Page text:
Undecided on whether to include pricing on your Fitness Business Website?
While you can definitely make an argument for both including, and not including price, there are a few simple questions you can ask to make the final decision.
Question one: Do people understand the service you provide?
If you’re in a well established industry, and people clearly understand the service you provide, include price.
If your profession (like Personal Training or a gym) is well understood, people generally know what they’re getting for their money. Because of this, putting price on a website for Personal Trainers makes sense, because people are then able to match a price they know, with a service they know.
By understanding both sides of the equation, they can make a decision as to whether your business is a good fit for them.
The problem arises when you provide a specialised service within the Fitness Industry. Because your clients have no context for what you do, they fall back on standard industry rates (on what they’ve paid in the past). If you’re providing a specialised service and experience for a premium price, and people are basing the value their perceive on a standard price, including the pricing on your fitness website will scare them off.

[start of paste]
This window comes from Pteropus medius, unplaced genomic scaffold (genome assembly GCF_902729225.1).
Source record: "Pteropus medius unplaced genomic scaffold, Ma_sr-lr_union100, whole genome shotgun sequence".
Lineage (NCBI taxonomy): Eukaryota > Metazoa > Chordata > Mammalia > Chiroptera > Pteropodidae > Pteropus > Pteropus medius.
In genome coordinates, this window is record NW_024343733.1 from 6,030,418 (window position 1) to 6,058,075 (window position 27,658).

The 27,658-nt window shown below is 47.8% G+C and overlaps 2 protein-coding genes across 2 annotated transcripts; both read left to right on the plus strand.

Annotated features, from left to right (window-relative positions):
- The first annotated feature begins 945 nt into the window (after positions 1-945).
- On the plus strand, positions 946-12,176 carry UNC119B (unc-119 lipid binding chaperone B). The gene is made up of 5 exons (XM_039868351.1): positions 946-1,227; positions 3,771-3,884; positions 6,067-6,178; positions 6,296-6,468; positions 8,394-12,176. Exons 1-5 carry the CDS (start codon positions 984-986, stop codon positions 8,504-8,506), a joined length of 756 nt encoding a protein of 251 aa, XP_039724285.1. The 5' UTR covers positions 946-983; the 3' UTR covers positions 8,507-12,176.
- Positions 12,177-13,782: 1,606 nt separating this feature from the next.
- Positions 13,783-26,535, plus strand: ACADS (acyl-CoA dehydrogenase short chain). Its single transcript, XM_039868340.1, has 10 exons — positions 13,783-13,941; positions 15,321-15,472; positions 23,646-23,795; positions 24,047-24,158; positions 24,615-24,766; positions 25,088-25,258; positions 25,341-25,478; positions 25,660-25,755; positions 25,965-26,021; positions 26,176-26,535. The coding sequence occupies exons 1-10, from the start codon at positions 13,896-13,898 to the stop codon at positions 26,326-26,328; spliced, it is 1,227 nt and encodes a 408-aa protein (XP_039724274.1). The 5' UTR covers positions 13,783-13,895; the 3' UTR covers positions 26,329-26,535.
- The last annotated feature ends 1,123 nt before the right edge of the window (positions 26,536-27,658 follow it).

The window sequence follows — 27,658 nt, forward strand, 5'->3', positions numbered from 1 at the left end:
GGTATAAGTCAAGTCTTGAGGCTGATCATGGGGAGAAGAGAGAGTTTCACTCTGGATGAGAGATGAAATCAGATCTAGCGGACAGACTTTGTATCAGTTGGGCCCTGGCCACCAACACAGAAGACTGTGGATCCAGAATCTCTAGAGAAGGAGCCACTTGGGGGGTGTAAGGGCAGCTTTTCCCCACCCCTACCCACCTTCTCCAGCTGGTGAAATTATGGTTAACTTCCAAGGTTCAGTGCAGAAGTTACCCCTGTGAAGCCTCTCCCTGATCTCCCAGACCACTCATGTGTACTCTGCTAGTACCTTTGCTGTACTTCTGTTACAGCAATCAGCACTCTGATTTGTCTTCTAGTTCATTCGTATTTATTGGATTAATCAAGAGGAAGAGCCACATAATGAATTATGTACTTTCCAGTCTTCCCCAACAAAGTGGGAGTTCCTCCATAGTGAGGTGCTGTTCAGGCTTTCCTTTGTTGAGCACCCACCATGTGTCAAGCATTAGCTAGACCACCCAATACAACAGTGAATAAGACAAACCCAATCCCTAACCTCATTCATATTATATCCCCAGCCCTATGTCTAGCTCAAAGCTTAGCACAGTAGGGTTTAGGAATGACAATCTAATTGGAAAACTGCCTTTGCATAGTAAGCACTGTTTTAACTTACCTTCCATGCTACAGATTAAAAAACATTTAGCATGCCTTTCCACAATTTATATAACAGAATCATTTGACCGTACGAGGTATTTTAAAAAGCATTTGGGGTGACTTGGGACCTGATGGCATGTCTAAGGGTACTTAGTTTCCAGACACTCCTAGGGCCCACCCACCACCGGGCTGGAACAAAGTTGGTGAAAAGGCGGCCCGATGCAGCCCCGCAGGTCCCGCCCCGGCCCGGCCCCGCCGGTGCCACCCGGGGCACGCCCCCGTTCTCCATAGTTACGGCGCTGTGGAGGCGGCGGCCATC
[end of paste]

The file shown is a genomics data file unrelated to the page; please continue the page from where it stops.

In this case, your aim should be to arrange a face-to-face sit-down meeting with the client (which you can afford to do because you’re offering a lower volume premium product), so you can show them the experience they’ll receive. Once they understand this, the price will make sense.
Question two: Is your price a USP (unique selling proposition)?
One of the key features we include on the websites we build is the USP of the business. The USP is the unique selling point – the thing that differentiates you from your competition. The thing you do best.
In some cases, your USP may be price. Maybe you rely on a high volume of sales at a very low price point. In this case, the price is a drawcard for a potential client, and is a feature or benefit of your business.
Now there’s a surprising exception here. If you have a very high price point, for a very high (low volume) service, you can also include the price. You can use this to weed out people who may not be 100% serious about employing your services. For example, if you’re an exclusive live-in Personal Trainer and Personal Chef who charges $15,000 a month to live and travel with a client, you should list your price. It tells them you’re good.
If price is a selling point for your business. Put it on your website.
So… to price or not to price?
DON’T list your price if:
- You’re providing a specialised service your client is not familiar with.
- Your industry is not well understood.
- Your price is not a selling point.
DO list your price if:
- Your client has a clear understanding of your service.
- Your industry is well understood.
- You charge very high rates for a very exclusive service.